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Gluten Free: Do You Need To Validate Your Diet?

Gluten Free: An Accidental Discovery

Laura was never tested for celiac or for a wheat allergy (which are two very different things, of course). Like so many of us, she wasn’t connecting her health issues to food. It was a few-months trial with a Keto diet for weight loss that opened her eyes. While she eventually stopped following Keto, she kept the gluten out. But does she require a test to validate her reasons for being gluten free?

She had blamed her 10 years of symptoms on outdoor allergies. Starting around age 18, she struggled daily with an itchy mouth and nose. She didn’t make the connection to food until she started Keto (and the itching stopped).  

Over the 2 ½ years that she’s been gluten free, the only time her symptoms reemerge is when she accidentally ingests gluten.

Celiac? or Wheat Allergy?

Since eating wheat and gluten causes her reactions to last 3 to 4 days, Laura didn’t want to purposely ingest it for testing. Contamination brings back the symptoms she had before removing wheat and gluten, which is enough proof for her. She has no doubt of her reactions. But does she have a wheat allergy, celiac, or both? Or maybe she has nonceliac gluten sensitivity?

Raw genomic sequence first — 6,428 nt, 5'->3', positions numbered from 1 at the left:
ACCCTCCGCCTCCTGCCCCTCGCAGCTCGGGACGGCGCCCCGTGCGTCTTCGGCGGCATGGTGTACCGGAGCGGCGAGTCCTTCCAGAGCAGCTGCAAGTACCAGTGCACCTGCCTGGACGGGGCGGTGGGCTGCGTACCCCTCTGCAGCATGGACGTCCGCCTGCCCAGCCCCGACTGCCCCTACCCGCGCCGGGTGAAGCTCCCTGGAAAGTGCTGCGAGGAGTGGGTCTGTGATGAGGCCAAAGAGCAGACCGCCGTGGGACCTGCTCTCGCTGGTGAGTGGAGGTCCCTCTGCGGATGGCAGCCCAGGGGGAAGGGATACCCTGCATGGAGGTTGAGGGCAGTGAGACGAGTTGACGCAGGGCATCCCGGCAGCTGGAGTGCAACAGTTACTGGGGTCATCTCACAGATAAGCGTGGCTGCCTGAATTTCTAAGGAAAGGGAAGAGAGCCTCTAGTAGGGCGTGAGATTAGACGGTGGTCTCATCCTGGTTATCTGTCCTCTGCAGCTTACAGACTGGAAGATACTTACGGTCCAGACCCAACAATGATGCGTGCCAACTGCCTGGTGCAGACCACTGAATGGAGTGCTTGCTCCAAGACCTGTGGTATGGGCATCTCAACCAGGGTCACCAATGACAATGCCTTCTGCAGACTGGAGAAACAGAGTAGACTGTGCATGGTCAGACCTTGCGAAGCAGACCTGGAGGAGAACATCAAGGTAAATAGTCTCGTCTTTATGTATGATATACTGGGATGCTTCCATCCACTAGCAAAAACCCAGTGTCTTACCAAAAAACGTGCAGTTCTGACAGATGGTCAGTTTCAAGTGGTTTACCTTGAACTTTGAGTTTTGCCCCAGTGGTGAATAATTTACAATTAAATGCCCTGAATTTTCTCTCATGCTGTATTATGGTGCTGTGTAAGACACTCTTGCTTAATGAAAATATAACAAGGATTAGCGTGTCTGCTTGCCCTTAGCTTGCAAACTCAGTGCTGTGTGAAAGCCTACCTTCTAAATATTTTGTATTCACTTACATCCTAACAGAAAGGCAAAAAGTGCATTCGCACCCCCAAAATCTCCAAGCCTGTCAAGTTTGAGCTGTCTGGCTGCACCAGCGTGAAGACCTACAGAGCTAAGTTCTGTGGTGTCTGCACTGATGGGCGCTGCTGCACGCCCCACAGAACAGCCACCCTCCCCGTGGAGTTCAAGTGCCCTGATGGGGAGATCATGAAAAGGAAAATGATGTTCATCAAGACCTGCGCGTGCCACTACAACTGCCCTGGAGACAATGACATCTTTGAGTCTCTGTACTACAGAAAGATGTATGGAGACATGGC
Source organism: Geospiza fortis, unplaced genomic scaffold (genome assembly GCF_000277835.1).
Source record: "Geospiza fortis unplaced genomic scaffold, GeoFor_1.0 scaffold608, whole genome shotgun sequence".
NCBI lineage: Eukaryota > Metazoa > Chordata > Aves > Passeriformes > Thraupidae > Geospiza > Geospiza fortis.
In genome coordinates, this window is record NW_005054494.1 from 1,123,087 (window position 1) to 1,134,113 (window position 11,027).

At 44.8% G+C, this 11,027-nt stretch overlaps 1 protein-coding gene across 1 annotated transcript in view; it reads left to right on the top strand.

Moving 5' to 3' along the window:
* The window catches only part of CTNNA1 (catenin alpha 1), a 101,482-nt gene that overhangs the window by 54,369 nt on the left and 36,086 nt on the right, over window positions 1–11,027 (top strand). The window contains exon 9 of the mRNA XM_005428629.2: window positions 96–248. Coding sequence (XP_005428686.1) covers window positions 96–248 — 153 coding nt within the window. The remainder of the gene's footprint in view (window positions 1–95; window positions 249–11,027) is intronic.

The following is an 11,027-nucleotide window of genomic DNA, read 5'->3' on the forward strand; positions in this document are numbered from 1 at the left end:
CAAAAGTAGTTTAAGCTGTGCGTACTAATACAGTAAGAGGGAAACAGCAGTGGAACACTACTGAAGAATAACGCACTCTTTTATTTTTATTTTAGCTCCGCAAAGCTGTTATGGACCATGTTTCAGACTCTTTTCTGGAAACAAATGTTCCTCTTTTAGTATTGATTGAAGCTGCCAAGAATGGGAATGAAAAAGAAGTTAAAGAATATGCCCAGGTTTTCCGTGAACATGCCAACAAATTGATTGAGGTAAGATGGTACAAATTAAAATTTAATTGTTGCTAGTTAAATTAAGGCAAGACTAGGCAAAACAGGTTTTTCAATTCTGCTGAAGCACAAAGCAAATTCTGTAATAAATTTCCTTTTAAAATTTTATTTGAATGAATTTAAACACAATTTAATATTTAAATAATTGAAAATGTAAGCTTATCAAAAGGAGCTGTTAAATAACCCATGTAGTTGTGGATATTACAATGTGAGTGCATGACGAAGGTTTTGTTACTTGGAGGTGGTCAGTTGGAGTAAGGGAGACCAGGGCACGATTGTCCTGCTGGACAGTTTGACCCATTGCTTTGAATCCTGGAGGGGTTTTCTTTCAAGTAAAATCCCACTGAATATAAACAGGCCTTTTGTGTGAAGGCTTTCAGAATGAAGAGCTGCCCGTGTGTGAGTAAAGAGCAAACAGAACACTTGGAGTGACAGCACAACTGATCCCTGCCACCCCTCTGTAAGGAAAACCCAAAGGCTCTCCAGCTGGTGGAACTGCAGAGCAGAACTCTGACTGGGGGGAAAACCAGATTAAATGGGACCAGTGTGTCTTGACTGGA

This journey of seeking answers often means that the tests required to confirm answers get overlooked until it’s too late to test without having to reintroduce foods that make a person feel miserable.

Of course, having black and white answers is validating. It gives us a piece of paper to hold up and wave. It gives us permission to announce to the world, “I have celiac” or “I have a wheat allergy,” or “I have . . . “ It gives evidence that a person has to be 100% gluten free, especially, and most importantly, for the person who needs to be.

This is one of the reasons I like sharing these personal stories. Awareness. Testing. Education. My hope is that people will recognize themselves and their symptoms (or a friend or loved one’s symptoms) and request testing before removing gluten. 

Getting answers isn’t always easy, but a person does need to be consuming gluten for proper celiac testing.

Validation vs Personal Report

When reading Laura’s story, I found myself wondering, is it celiac or is it wheat allergy?

But does that matter? Of course, they are two very different things. Celiac is an autoimmune disease and wheat allergy is an —-allergy. Consequences of ingestion would also be very different.